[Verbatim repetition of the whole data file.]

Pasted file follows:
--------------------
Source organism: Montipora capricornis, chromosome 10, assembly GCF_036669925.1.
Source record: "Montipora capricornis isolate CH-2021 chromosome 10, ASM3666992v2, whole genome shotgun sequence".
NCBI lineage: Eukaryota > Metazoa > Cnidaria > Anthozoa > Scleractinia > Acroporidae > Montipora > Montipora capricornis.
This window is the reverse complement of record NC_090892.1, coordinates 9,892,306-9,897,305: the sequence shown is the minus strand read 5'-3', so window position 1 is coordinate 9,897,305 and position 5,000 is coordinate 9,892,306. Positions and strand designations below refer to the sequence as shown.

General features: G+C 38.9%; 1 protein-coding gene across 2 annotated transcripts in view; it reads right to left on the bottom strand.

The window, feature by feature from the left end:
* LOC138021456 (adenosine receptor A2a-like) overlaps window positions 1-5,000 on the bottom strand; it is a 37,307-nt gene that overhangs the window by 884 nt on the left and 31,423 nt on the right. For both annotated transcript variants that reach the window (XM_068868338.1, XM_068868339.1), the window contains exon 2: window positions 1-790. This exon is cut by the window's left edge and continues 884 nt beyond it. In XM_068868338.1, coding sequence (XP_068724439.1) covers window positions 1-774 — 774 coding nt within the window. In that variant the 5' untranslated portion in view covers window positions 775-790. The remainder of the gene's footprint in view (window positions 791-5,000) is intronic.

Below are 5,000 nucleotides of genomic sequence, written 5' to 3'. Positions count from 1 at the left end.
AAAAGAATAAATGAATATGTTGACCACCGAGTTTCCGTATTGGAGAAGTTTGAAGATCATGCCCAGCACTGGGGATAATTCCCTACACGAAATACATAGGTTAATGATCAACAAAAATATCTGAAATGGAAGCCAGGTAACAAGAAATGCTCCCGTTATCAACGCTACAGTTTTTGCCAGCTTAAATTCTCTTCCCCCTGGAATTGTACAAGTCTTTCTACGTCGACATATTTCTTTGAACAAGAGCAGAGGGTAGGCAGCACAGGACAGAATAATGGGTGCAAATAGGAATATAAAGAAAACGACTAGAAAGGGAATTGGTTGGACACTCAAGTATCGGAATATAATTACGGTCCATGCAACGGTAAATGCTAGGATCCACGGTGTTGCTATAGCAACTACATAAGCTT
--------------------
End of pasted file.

Source organism: Montipora capricornis, chromosome 10, assembly GCF_036669925.1.
Source record: "Montipora capricornis isolate CH-2021 chromosome 10, ASM3666992v2, whole genome shotgun sequence".
NCBI lineage: Eukaryota > Metazoa > Cnidaria > Anthozoa > Scleractinia > Acroporidae > Montipora > Montipora capricornis.
This window is the reverse complement of record NC_090892.1, coordinates 9,892,306-9,897,305: the sequence shown is the minus strand read 5'-3', so window position 1 is coordinate 9,897,305 and position 5,000 is coordinate 9,892,306. Positions and strand designations below refer to the sequence as shown.

General features: G+C 38.9%; 1 protein-coding gene across 2 annotated transcripts in view; it reads right to left on the bottom strand.

The window, feature by feature from the left end:
* LOC138021456 (adenosine receptor A2a-like) overlaps window positions 1-5,000 on the bottom strand; it is a 37,307-nt gene that overhangs the window by 884 nt on the left and 31,423 nt on the right. For both annotated transcript variants that reach the window (XM_068868338.1, XM_068868339.1), the window contains exon 2: window positions 1-790. This exon is cut by the window's left edge and continues 884 nt beyond it. In XM_068868338.1, coding sequence (XP_068724439.1) covers window positions 1-774 — 774 coding nt within the window. In that variant the 5' untranslated portion in view covers window positions 775-790. The remainder of the gene's footprint in view (window positions 791-5,000) is intronic.

Below are 5,000 nucleotides of genomic sequence, written 5' to 3'. Positions count from 1 at the left end.
AAAAGAATAAATGAATATGTTGACCACCGAGTTTCCGTATTGGAGAAGTTTGAAGATCATGCCCAGCACTGGGGATAATTCCCTACACGAAATACATAGGTTAATGATCAACAAAAATATCTGAAATGGAAGCCAGGTAACAAGAAATGCTCCCGTTATCAACGCTACAGTTTTTGCCAGCTTAAATTCTCTTCCCCCTGGAATTGTACAAGTCTTTCTACGTCGACATATTTCTTTGAACAAGAGCAGAGGGTAGGCAGCACAGGACAGAATAATGGGTGCAAATAGGAATATAAAGAAAACGACTAGAAAGGGAATTGGTTGGACACTCAAGTATCGGAATATAATTACGGTCCATGCAACGGTAAATGCTAGGATCCACGGTGTTGCTATAGCAACTACATAAGCTT